Servings: 8 to 10
This buttery sourdough stuffing can be made vegetarian-friendly by swapping out chicken broth for vegetable broth.
Heat the 2 Tbs. olive oil in a large covered skillet over medium-low heat. Add the celery and onions and cook, stirring occasionally, until they’re slightly softened but still have some crunch. Transfer to a large mixing bowl and stir in dried cranberries and pecans.
Add the bread to the large mixing bowl, along with the flat-leaf parsley, sage, and thyme, and toss well. Add salt and pepper to taste.
Pour 2 cups of the broth over the stuffing. If the liquid isn’t immediately absorbed and pools at the bottom of the bowl, you have enough; just toss the mixture occasionally for a few minutes until the liquid is absorbed. At first, the bread cubes may feel wet on the outside and still be dry on the inside, but they’ll even out as the stuffing cooks. If the bread immediately sucks up the initial 2 cups of liquid, add another 1/2 cup of broth and taste the mixture. The bread should be moist but not soggy. Add up to another 1/2 cup of broth if necessary.
Taste the mixture and add salt and pepper as needed. If the mixture doesn’t taste as rich as you’d like, add enough melted unsalted butter to suit your taste. Once you’re satisfied with the flavor of the mixture, stir in the beaten eggs.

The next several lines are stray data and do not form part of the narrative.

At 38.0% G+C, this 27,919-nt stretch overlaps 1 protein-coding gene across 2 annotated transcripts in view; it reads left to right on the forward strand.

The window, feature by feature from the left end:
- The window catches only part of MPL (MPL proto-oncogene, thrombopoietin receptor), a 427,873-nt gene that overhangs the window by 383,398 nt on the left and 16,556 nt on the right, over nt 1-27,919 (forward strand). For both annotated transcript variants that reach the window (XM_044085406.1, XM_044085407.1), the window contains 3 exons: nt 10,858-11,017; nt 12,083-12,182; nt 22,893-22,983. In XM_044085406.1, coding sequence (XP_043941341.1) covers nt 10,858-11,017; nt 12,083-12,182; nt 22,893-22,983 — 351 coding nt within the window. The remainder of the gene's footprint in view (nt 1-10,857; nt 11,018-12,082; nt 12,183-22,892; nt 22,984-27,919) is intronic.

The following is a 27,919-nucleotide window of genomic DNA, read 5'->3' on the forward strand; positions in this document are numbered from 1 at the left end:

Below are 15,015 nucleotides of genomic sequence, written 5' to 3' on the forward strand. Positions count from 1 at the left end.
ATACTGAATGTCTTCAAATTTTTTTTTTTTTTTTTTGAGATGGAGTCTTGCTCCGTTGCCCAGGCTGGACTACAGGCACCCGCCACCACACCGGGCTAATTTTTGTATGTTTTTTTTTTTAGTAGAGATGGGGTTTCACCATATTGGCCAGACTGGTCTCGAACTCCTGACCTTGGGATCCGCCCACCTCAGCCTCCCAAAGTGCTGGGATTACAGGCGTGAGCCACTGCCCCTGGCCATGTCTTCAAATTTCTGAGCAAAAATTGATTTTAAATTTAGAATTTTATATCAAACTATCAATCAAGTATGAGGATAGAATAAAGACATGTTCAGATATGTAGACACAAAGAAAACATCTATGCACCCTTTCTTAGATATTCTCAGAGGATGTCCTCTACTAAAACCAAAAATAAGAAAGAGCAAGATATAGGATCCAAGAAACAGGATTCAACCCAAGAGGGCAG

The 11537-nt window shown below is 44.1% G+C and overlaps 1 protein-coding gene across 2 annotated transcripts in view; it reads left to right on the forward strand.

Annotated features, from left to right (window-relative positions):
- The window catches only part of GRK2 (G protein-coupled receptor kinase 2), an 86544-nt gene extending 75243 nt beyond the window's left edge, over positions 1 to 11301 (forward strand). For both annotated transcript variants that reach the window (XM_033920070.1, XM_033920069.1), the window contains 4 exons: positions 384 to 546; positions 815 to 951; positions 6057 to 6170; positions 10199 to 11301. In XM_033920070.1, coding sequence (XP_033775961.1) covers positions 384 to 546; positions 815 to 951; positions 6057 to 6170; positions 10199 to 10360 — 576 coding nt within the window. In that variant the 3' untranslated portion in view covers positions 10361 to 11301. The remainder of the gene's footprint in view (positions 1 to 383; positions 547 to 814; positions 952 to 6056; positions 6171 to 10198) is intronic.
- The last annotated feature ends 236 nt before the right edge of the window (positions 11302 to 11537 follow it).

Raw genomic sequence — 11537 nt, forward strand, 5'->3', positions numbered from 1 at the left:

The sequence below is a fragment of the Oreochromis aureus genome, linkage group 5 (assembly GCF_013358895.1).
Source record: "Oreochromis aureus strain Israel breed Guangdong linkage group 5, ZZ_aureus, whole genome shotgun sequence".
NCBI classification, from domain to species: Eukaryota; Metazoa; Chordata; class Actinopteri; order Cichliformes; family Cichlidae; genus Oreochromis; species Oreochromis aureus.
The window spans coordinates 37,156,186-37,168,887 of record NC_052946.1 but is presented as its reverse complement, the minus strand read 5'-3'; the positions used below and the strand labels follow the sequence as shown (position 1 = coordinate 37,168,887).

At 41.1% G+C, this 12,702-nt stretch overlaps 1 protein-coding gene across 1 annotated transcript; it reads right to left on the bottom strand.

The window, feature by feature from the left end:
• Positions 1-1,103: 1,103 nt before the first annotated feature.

Heat the oven to 375° F. Lightly grease a 9×13-inch baking dish with oil or cooking spray. Spread the stuffing in the dish, cover tightly with foil, and bake until heated through, about 30 minutes. Remove the foil and continue to bake until the top is lightly browned and crisp, another 20 to 30 minutes.
I was nervous to go with a different recipe for thanksgiving stuffing than the good ole stand by that I've used for years, but I'm so glad that I did! I made this recipe almost exactly as directed except for a couple of minor changes. For the croutons I tossed the bread cubes with a little bit of olive oil , dried sage, dried thyme, and salt and pepper before toasting them in the oven for 10-12 min at 400 degrees stirring half way through. The only other thing I did differently was use a mix of dried fruit that had dried cherries, pears, cranberries, golden raisins, and regular raisins. The sweet and tart juicy dried cherries were wonderful in this stuffing. I also chose to use all of the melted butter suggested as optional. In my opinion the stuffing wouldn't be as good without the addition of the rich melted butter so I wouldn't skip that ingredient. Oh yeah, and I only had walnuts on hand so I used those instead of pecans, either nut works great though. Ultimately, the the final product was delicious! The slight tang of the sourdough croutons mixed with the sweet and tart dried fruit and the rich butter and nuts is a perfect combination of flavors to accompany the rest of your holiday dishes. This recipe is going to be a standard in my home now and since it isn't super traditional I plan on using it year round as a side dish with any roasted meats.
Made this for Turkey Day before and it was requested again this year. Easy to make and very good.
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